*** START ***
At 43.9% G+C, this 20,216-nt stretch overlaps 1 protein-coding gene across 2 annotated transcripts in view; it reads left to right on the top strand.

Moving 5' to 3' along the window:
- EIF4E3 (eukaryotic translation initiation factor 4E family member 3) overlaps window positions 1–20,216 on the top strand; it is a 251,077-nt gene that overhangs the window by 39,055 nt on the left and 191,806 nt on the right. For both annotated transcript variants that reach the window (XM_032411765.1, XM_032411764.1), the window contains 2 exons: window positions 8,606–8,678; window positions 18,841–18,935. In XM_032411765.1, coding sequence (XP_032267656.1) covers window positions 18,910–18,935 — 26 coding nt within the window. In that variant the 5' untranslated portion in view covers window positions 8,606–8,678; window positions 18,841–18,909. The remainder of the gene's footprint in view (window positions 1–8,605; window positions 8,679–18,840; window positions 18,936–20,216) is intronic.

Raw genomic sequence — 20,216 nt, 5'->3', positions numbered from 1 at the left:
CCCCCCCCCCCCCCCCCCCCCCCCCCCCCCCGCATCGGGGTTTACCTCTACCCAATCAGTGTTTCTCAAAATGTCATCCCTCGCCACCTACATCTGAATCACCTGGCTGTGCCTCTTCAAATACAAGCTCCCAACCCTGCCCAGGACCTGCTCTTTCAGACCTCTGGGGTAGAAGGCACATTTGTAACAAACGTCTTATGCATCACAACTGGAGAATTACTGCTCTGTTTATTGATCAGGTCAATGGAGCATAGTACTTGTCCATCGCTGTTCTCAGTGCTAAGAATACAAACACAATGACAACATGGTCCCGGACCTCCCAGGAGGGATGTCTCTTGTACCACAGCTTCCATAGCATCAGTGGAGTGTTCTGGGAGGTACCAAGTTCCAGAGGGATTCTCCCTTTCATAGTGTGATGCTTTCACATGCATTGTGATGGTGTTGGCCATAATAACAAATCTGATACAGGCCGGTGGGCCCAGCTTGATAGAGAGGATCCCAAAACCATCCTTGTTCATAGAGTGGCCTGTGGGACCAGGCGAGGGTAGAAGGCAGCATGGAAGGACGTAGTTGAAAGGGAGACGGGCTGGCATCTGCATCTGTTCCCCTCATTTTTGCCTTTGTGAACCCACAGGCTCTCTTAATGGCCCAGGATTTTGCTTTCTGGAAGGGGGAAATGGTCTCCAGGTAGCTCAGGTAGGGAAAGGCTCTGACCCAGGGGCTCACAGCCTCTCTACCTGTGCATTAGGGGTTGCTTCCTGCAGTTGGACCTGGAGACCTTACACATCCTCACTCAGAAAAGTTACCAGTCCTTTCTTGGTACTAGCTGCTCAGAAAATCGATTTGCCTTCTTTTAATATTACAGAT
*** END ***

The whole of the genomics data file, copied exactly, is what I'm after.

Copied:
At 43.9% G+C, this 20,216-nt stretch overlaps 1 protein-coding gene across 2 annotated transcripts in view; it reads left to right on the top strand.

Moving 5' to 3' along the window:
- EIF4E3 (eukaryotic translation initiation factor 4E family member 3) overlaps window positions 1–20,216 on the top strand; it is a 251,077-nt gene that overhangs the window by 39,055 nt on the left and 191,806 nt on the right. For both annotated transcript variants that reach the window (XM_032411765.1, XM_032411764.1), the window contains 2 exons: window positions 8,606–8,678; window positions 18,841–18,935. In XM_032411765.1, coding sequence (XP_032267656.1) covers window positions 18,910–18,935 — 26 coding nt within the window. In that variant the 5' untranslated portion in view covers window positions 8,606–8,678; window positions 18,841–18,909. The remainder of the gene's footprint in view (window positions 1–8,605; window positions 8,679–18,840; window positions 18,936–20,216) is intronic.

Raw genomic sequence — 20,216 nt, 5'->3', positions numbered from 1 at the left:
CCCCCCCCCCCCCCCCCCCCCCCCCCCCCCCGCATCGGGGTTTACCTCTACCCAATCAGTGTTTCTCAAAATGTCATCCCTCGCCACCTACATCTGAATCACCTGGCTGTGCCTCTTCAAATACAAGCTCCCAACCCTGCCCAGGACCTGCTCTTTCAGACCTCTGGGGTAGAAGGCACATTTGTAACAAACGTCTTATGCATCACAACTGGAGAATTACTGCTCTGTTTATTGATCAGGTCAATGGAGCATAGTACTTGTCCATCGCTGTTCTCAGTGCTAAGAATACAAACACAATGACAACATGGTCCCGGACCTCCCAGGAGGGATGTCTCTTGTACCACAGCTTCCATAGCATCAGTGGAGTGTTCTGGGAGGTACCAAGTTCCAGAGGGATTCTCCCTTTCATAGTGTGATGCTTTCACATGCATTGTGATGGTGTTGGCCATAATAACAAATCTGATACAGGCCGGTGGGCCCAGCTTGATAGAGAGGATCCCAAAACCATCCTTGTTCATAGAGTGGCCTGTGGGACCAGGCGAGGGTAGAAGGCAGCATGGAAGGACGTAGTTGAAAGGGAGACGGGCTGGCATCTGCATCTGTTCCCCTCATTTTTGCCTTTGTGAACCCACAGGCTCTCTTAATGGCCCAGGATTTTGCTTTCTGGAAGGGGGAAATGGTCTCCAGGTAGCTCAGGTAGGGAAAGGCTCTGACCCAGGGGCTCACAGCCTCTCTACCTGTGCATTAGGGGTTGCTTCCTGCAGTTGGACCTGGAGACCTTACACATCCTCACTCAGAAAAGTTACCAGTCCTTTCTTGGTACTAGCTGCTCAGAAAATCGATTTGCCTTCTTTTAATATTACAGAT